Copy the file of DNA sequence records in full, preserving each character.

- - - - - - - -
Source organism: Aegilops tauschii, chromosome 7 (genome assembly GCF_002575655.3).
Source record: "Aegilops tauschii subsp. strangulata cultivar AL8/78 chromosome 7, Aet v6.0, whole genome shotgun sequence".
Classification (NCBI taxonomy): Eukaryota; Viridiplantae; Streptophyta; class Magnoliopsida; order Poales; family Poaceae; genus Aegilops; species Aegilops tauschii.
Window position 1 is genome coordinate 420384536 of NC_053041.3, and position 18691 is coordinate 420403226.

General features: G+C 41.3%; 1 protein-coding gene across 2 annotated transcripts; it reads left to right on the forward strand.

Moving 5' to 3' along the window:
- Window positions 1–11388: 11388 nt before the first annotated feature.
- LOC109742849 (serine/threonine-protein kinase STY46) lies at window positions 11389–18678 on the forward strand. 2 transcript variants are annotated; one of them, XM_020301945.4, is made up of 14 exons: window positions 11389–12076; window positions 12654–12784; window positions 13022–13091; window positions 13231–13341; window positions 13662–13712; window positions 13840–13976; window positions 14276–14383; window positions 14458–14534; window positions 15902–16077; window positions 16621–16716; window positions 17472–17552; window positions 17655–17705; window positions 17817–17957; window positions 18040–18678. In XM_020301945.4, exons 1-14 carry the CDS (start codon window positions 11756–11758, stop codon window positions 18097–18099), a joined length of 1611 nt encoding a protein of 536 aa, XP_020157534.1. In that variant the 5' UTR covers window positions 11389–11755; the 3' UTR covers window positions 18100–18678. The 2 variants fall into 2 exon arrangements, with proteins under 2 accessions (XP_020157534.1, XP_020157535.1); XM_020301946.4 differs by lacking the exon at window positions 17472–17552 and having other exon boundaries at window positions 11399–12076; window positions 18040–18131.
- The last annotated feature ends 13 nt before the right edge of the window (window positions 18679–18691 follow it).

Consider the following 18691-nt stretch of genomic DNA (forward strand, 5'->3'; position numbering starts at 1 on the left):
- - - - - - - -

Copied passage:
Source organism: Aegilops tauschii, chromosome 7 (genome assembly GCF_002575655.3).
Source record: "Aegilops tauschii subsp. strangulata cultivar AL8/78 chromosome 7, Aet v6.0, whole genome shotgun sequence".
Classification (NCBI taxonomy): Eukaryota; Viridiplantae; Streptophyta; class Magnoliopsida; order Poales; family Poaceae; genus Aegilops; species Aegilops tauschii.
Window position 1 is genome coordinate 420384536 of NC_053041.3, and position 18691 is coordinate 420403226.

General features: G+C 41.3%; 1 protein-coding gene across 2 annotated transcripts; it reads left to right on the forward strand.

Moving 5' to 3' along the window:
- Window positions 1–11388: 11388 nt before the first annotated feature.
- LOC109742849 (serine/threonine-protein kinase STY46) lies at window positions 11389–18678 on the forward strand. 2 transcript variants are annotated; one of them, XM_020301945.4, is made up of 14 exons: window positions 11389–12076; window positions 12654–12784; window positions 13022–13091; window positions 13231–13341; window positions 13662–13712; window positions 13840–13976; window positions 14276–14383; window positions 14458–14534; window positions 15902–16077; window positions 16621–16716; window positions 17472–17552; window positions 17655–17705; window positions 17817–17957; window positions 18040–18678. In XM_020301945.4, exons 1-14 carry the CDS (start codon window positions 11756–11758, stop codon window positions 18097–18099), a joined length of 1611 nt encoding a protein of 536 aa, XP_020157534.1. In that variant the 5' UTR covers window positions 11389–11755; the 3' UTR covers window positions 18100–18678. The 2 variants fall into 2 exon arrangements, with proteins under 2 accessions (XP_020157534.1, XP_020157535.1); XM_020301946.4 differs by lacking the exon at window positions 17472–17552 and having other exon boundaries at window positions 11399–12076; window positions 18040–18131.
- The last annotated feature ends 13 nt before the right edge of the window (window positions 18679–18691 follow it).

Consider the following 18691-nt stretch of genomic DNA (forward strand, 5'->3'; position numbering starts at 1 on the left):